Twitter decides to release earnings while most of us are sleeping because reasons

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A lot of the industry watchers that follow Twitter are out here on the West Coast, where the company is based. And for good reason! The Twitter diaspora exists in a large force out here and are great to keep in touch with in order to keep context, and it’s important to be in general geographic proximity of the company’s headquarters.

Which is part of the reason we’re a little upset with a stunt Twitter just pulled: moving its earnings release to 4:00 a.m. PST on Thursday. Normally tech companies tend to report after regular-day trading ends at around 1:00 p.m. PST. There are a lot of reasons for this — but, in general, it’s tradition. And it’s less of a nightmare for the Left Coast.

Earnings reports are usually watershed moments for public companies. Once a quarter, we get a good read as to what’s going on behind the curtain. Twitter is no exception, and, in fact, it’s been a big disaster train for the past several weeks. First it was For Sale, then Probably Going To Be Bought and now It’s Probably Not Going To Be Bought.

All the while, Twitter’s rollercoaster stock has continued a general trend: down. Since co-founder Jack Dorsey took over the company (while still running his payments startup, Square) the stock is down nearly 40 percent, and the swings throughout discussions as to who would buy Twitter moved billions of dollars on the market every day. Things are not going well over at Twitter right now.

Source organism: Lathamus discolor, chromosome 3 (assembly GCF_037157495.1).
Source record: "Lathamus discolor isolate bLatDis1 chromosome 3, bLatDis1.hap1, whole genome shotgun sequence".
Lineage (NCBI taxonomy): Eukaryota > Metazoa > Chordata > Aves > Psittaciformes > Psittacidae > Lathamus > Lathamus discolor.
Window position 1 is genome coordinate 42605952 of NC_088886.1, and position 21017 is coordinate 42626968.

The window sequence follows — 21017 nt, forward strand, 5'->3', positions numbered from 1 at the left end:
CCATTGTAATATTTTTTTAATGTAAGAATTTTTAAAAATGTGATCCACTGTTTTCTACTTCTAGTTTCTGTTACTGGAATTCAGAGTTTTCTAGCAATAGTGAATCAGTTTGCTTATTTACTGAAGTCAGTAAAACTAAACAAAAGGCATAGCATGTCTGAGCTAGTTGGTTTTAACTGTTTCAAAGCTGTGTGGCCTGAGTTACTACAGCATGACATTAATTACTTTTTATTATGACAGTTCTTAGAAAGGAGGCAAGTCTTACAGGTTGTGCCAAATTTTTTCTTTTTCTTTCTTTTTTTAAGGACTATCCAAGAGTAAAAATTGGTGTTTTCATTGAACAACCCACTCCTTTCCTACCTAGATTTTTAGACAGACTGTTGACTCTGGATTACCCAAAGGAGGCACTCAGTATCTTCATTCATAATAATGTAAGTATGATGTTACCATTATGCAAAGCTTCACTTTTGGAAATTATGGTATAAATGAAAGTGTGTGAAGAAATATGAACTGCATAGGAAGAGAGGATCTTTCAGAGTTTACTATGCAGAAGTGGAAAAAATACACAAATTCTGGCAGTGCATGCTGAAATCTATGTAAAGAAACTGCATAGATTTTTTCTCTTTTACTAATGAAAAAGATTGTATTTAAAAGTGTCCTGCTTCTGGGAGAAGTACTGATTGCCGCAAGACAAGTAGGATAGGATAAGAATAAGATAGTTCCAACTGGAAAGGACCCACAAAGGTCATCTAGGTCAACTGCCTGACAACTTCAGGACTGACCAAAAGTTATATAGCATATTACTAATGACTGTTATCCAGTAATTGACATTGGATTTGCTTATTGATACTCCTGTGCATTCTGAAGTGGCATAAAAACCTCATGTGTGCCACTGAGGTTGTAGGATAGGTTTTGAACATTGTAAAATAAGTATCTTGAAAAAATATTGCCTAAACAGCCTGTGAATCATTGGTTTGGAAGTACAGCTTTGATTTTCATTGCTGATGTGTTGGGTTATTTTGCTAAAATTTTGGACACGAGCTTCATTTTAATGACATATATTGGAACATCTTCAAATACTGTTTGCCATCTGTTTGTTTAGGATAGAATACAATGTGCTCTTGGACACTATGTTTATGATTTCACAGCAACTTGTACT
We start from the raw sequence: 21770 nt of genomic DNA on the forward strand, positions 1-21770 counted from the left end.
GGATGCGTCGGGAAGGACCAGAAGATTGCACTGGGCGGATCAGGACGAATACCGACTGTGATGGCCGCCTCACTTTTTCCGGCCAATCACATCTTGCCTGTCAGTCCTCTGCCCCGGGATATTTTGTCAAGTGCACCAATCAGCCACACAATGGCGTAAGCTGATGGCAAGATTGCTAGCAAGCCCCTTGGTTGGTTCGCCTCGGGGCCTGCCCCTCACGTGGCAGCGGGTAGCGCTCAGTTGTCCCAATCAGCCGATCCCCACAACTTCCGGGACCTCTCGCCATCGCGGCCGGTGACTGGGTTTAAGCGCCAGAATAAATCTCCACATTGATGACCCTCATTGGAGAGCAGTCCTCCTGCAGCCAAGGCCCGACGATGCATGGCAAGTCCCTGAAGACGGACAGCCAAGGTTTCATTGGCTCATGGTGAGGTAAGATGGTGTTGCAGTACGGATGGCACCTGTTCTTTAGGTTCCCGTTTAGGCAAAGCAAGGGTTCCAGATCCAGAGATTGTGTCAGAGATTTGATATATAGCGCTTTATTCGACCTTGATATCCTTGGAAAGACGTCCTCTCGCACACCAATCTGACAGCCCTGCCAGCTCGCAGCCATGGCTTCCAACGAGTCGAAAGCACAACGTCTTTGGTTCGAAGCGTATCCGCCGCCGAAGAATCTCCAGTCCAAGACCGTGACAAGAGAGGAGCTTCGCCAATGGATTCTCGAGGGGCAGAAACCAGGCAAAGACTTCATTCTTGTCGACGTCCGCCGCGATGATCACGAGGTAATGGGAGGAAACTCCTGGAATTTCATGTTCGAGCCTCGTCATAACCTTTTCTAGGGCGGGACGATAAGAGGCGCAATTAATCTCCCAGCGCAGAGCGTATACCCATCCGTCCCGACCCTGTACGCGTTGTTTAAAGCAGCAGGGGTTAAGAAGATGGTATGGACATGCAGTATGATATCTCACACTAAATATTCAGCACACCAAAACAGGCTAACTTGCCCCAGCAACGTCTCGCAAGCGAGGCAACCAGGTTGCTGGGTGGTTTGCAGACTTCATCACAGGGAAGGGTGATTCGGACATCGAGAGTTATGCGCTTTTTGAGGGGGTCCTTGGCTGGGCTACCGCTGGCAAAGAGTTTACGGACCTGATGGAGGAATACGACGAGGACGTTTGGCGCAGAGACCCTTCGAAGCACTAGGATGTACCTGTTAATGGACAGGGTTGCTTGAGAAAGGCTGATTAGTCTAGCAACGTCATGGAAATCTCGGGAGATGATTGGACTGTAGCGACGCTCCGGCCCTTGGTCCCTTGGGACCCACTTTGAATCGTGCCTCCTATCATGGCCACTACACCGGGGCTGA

So we watch these reports very closely, especially finance nerds like some of us at TechCrunch (and also a former co-worker who shall remain unnamed). Twitter’s excuse is that it’s because analysts, who ask questions on conference calls following the earnings reports — which are often just as illuminating — said that there’s a bunch of conflict with other companies reporting that day. In Twitter’s partial defense, this is true: Google, Amazon, Atlassian and others all report on Thursday, as well. But, 4 a.m. PST?

So, what’s going to happen? Will we end up seeing more of the same — slow user growth (or declines) — or is there something deeper that might be happening while the rest of us might be asleep? Will they announce some big stuff like layoffs? Are they actually getting bought? Or, even worse, that the company is going to go private in another Dell-level LBO?

Just to be clear: You can probably file this under conspiracy theory. But either way, joke’s on you Twitter. We’ll still have people up to watch the earnings report.

We emailed Twitter to see what fun news they’re trying to drop while most of the West Coast is asleep, and will update the post if they respond with a comment.

(See Also: Jack Dorsey’s first year summed up in some very not good charts.)

Featured Image: Bryce Durbin